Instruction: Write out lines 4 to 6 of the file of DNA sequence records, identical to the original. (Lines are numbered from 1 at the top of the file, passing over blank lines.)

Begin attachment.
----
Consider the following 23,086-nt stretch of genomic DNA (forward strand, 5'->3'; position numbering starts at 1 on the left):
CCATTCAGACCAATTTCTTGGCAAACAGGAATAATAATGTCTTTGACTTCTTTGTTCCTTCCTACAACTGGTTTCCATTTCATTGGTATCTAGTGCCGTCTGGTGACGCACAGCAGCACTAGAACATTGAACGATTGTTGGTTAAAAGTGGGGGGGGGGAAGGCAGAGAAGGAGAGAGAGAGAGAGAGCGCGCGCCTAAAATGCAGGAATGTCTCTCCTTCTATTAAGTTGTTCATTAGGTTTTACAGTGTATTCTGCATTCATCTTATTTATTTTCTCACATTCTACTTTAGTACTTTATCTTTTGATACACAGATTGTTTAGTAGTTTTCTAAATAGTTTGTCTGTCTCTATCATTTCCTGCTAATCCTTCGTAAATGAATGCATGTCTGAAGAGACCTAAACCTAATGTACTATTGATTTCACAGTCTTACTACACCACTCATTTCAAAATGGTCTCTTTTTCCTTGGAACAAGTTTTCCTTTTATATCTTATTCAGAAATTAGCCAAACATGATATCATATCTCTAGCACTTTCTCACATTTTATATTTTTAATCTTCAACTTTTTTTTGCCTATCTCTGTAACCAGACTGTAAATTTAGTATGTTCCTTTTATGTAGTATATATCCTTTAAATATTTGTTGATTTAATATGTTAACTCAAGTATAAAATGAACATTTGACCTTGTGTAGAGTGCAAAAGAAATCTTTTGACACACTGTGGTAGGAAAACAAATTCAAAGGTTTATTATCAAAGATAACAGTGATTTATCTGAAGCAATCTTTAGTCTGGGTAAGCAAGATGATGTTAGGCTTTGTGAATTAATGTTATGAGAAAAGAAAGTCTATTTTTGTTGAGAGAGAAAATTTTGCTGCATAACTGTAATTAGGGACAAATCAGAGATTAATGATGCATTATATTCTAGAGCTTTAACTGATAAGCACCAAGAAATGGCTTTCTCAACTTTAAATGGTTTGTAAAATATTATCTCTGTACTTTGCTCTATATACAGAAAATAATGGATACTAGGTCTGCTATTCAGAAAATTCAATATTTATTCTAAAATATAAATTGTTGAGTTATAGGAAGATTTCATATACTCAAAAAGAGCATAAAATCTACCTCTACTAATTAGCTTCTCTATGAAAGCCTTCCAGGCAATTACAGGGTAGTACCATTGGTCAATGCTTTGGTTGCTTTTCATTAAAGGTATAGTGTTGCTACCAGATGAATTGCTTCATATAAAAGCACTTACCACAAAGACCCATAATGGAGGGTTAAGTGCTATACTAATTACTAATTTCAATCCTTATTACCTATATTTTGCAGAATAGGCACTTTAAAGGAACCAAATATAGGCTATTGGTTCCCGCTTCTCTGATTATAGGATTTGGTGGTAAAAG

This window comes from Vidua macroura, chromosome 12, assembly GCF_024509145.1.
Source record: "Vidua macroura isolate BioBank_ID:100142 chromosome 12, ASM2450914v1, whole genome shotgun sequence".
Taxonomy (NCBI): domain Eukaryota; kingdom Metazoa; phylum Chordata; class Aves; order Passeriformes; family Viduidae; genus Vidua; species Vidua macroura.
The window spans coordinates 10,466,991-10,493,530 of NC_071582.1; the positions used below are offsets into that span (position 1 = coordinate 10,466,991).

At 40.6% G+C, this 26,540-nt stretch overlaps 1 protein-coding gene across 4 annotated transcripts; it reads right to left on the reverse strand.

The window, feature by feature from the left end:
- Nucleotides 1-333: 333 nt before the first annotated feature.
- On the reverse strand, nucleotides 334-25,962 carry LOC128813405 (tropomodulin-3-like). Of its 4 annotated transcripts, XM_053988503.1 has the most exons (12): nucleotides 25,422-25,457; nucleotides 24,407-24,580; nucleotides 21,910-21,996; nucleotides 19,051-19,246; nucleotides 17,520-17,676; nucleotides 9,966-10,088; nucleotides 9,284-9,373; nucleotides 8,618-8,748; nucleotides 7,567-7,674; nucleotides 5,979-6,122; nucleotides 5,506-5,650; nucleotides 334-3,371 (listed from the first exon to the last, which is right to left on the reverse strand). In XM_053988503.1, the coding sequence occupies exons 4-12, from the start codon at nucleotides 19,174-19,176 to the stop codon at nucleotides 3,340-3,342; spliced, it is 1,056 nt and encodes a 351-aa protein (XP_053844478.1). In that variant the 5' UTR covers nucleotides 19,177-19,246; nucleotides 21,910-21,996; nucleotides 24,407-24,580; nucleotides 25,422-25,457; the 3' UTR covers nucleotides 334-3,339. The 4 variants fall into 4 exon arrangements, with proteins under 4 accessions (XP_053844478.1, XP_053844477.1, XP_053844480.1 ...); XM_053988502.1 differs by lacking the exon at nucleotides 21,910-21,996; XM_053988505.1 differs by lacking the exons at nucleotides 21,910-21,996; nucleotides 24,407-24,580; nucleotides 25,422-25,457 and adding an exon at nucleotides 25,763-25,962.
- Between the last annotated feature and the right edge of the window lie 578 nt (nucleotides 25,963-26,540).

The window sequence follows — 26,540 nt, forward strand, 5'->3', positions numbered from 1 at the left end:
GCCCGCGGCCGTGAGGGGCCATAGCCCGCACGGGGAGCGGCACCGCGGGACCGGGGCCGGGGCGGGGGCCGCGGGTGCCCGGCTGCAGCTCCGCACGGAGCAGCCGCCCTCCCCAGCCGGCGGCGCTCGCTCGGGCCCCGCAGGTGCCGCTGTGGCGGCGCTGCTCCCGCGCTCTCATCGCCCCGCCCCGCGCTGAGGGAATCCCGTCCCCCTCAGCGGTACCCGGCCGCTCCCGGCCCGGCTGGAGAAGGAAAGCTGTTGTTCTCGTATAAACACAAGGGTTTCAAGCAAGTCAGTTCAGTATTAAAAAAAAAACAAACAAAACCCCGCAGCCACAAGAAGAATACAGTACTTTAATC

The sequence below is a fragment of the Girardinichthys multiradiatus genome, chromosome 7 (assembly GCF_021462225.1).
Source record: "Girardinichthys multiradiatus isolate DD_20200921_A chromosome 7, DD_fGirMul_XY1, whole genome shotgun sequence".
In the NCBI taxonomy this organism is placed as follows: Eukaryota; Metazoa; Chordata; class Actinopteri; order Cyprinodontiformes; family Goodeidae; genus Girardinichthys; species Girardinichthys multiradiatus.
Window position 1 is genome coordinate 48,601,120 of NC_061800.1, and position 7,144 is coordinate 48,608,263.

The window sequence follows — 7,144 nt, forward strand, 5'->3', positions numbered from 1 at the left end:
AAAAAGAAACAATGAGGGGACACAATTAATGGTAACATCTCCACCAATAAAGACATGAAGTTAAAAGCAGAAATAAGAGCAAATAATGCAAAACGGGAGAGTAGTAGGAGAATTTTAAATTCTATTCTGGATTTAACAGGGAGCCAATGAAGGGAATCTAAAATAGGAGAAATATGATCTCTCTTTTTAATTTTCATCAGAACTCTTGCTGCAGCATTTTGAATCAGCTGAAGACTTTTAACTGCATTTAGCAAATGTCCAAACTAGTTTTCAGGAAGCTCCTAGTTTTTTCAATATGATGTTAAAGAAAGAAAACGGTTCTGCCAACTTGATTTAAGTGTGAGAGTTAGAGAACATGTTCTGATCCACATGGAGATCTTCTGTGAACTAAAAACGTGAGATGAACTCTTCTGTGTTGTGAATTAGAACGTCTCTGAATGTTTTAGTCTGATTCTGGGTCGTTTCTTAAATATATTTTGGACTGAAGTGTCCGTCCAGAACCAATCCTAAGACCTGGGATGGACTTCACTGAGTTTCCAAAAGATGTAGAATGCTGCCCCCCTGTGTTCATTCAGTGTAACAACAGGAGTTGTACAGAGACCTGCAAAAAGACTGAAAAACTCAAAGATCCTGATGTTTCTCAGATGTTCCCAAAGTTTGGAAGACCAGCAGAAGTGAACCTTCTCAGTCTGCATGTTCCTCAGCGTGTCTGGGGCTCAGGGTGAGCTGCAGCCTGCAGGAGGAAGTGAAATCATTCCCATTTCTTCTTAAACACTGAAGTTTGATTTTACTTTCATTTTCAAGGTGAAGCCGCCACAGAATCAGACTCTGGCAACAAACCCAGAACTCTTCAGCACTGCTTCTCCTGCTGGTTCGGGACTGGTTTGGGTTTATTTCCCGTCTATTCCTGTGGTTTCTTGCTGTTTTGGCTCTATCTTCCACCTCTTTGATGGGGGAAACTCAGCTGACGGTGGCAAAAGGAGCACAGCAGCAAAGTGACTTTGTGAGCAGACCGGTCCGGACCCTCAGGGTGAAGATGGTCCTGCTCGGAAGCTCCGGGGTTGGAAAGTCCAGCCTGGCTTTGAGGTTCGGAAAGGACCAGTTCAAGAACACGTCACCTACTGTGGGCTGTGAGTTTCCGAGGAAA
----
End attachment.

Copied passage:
Source record: "Vidua macroura isolate BioBank_ID:100142 chromosome 12, ASM2450914v1, whole genome shotgun sequence".
Taxonomy (NCBI): domain Eukaryota; kingdom Metazoa; phylum Chordata; class Aves; order Passeriformes; family Viduidae; genus Vidua; species Vidua macroura.
The window spans coordinates 10,466,991-10,493,530 of NC_071582.1; the positions used below are offsets into that span (position 1 = coordinate 10,466,991).